Sheikh Imran, ex-defence minister transferred to house arrest

Sheikh Imran, ex-defence minister transferred to house arrest
April 05 12:55 2016

Adhaalath Party leader Sheikh Imran Abdulla and former Defence Minister Tholhath Ibrahim Kaleyfaanu have been transferred from prison to house arrest last night.

Home Minister Umar Naseer said he instructed the Maldives Correctional Services to transfer the high-profile prisoners to Malé while their special protection unit in ‘Asseyri’ jail undergoes maintenance.

But the main opposition Maldivian Democratic Party contends that the move is aimed at appeasing the Commonwealth Ministerial Action Group ahead of an upcoming review of the Maldives’ progress on resolving a year-long political crisis.

According to Imran’s lawyer, he was transferred to house arrest for a one-month period.

The move is unusual as Imran was transferred several times between the police detention centre on the island of Dhoonidhoo, the high-security Maafushi prison, and the low-security Asseryi jail on the island of Himmafushi following his arrest on May 1 last year.

The foreign ministry also tweeted about the pair’s transfer to house arrest last night but made no mention of the maintenance work.

MDP Chairperson Ali Waheed said in a tweet that the government is attempting to “deceive” both the Commonwealth and India.

President Abdulla Yameen – who has sought the help of the Malaysian government for the Maldives to “unfair punishment” from the Commonwealth – is due to visit India this month.

Yameen also dispatched ministers to Pakistan and the Solomon Islands last week. Both countries are represented on the CMAG, which is comprised of a rotating group of foreign ministers from eight member states.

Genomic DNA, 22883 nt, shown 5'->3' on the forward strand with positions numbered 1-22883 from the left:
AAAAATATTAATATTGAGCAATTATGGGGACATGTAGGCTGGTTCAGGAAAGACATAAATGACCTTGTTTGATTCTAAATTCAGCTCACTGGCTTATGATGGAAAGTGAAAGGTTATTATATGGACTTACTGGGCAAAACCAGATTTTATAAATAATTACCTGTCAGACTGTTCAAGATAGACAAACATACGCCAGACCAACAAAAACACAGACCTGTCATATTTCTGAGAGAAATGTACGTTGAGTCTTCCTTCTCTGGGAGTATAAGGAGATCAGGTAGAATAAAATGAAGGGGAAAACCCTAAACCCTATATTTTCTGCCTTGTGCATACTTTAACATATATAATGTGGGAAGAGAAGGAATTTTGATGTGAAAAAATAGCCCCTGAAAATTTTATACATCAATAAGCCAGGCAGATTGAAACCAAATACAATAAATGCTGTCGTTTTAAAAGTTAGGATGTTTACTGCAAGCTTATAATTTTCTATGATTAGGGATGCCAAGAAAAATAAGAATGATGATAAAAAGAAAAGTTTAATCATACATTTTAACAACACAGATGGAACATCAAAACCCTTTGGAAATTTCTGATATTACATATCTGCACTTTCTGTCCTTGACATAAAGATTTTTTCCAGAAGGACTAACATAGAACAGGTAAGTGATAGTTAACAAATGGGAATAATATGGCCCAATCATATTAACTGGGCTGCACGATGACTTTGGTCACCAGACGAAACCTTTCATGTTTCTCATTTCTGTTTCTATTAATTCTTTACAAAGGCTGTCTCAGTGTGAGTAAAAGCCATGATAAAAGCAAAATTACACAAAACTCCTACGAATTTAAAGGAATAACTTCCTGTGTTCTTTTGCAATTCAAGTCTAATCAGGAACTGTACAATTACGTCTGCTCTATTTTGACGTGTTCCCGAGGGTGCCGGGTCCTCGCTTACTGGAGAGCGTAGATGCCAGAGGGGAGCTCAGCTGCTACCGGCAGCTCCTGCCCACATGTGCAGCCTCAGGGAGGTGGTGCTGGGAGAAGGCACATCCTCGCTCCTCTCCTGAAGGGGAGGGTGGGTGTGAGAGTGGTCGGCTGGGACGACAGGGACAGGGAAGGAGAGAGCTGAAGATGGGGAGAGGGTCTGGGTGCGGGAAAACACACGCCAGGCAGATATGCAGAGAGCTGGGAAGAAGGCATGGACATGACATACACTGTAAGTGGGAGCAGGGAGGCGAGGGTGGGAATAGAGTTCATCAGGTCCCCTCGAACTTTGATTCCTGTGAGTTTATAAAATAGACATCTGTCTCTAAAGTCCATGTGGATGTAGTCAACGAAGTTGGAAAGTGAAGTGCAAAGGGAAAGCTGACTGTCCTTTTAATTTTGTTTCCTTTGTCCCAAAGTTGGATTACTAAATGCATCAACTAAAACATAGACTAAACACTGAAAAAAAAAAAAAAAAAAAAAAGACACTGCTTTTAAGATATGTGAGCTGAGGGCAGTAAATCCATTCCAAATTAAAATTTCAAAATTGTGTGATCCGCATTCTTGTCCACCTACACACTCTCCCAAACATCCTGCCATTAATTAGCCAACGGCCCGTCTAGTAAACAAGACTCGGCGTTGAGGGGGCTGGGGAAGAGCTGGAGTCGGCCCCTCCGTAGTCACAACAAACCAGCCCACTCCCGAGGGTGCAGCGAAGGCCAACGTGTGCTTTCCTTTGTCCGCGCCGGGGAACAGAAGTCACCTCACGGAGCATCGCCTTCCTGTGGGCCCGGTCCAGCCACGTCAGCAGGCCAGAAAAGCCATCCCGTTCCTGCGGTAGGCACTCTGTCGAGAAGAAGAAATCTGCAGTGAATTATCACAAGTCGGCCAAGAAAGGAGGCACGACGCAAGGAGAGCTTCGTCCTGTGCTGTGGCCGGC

Following a meeting in February, the CMAG – which monitors member states’ observance of democracy and human rights – issued a list of demands for the Maldivian government, including initiating all-party talks, releasing jailed politicians and enabling the return of exiles.

The government had invited opposition parties for talks ahead of the CMAG meeting, but the MDP and Adhaalath Party demanded the release of their respective leaders as a confidence-building measure.

The allied parties say the government reneged on commitments made during negotiations in July last year.

Yameen had said at the time that the Maldives avoided action after India and Pakistan “spoke in our defence” at the CMAG.

Imran is serving a 12-year jail sentence related to a terrorism charge over a speech he gave at a mass anti-government rally on May 1 last year. He was accused of inciting violence.

Tholhath was also found guilty of terrorism along with former President Mohamed Nasheed in March last year over the military’s detention of the criminal court chief judge in January 2012.

The High Court is presently hearing appeals of both convictions.

The ongoing political crisis was triggered by the imprisonment of Nasheed and former Defence Minister Mohamed Nazim in March 2015, which drew widespread condemnation amid fears of an “authoritarian reversal.”

But Yameen remained defiant in the face of mounting diplomatic pressure and the threat of targeted sanctions, insisting that the politicians were jailed after independent judicial processes.

However, with Imran and Tholhath’s transfer to house arrest, all high-profile politicians jailed last year are now out of prison, albeit on a temporary basis.

Nasheed, Nazim, and former ruling party MP Ahmed Nazim were previously authorised to seek medical treatment overseas.

But the government last week ordered the ex-defence minister to return to the Maldives after he was photographed speaking with former MP Nazim in Singapore.

Yameen had also mocked calls for reform in a speech on the day of the CMAG meeting, telling critics to present a list of people they considered to be above Maldivian laws.

Since the CMAG meeting, the government has also submitted bills to criminalise defamation, strip benefits and privileges for ex-President Nasheed, and require opposition parties to re-register all of its members.

Street protests have been banned since last November.